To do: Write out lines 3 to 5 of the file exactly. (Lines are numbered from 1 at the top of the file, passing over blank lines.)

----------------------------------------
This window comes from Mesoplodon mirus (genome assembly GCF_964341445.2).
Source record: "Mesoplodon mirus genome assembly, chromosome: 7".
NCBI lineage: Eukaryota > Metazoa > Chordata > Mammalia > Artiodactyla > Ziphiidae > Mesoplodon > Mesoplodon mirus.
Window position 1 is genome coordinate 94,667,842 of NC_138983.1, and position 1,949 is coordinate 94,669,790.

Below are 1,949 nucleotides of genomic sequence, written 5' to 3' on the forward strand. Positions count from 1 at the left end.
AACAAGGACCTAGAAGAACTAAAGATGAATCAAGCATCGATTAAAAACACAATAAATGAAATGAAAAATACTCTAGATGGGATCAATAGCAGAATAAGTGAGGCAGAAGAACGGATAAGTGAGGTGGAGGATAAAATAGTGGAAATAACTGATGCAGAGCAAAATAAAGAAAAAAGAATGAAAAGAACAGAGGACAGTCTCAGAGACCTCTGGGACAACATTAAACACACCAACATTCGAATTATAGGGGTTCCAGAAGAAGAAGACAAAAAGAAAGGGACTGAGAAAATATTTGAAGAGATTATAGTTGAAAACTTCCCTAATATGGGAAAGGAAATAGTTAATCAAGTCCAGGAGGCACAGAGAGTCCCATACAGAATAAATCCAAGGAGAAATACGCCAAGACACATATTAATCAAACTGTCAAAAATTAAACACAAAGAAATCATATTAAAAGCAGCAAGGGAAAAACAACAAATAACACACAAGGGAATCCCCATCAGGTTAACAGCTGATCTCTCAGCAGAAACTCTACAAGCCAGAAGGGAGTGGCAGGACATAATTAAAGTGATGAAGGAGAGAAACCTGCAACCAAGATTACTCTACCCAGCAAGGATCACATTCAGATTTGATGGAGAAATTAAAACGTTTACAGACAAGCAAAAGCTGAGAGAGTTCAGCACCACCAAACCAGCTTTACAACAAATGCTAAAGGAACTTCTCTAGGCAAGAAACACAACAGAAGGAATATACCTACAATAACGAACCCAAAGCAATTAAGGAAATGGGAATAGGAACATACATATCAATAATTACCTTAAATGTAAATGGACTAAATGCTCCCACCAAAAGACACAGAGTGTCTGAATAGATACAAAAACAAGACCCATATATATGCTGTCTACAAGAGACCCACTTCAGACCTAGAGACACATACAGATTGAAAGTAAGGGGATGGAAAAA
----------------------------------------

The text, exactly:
NCBI lineage: Eukaryota > Metazoa > Chordata > Mammalia > Artiodactyla > Ziphiidae > Mesoplodon > Mesoplodon mirus.
Window position 1 is genome coordinate 94,667,842 of NC_138983.1, and position 1,949 is coordinate 94,669,790.

Below are 1,949 nucleotides of genomic sequence, written 5' to 3' on the forward strand. Positions count from 1 at the left end.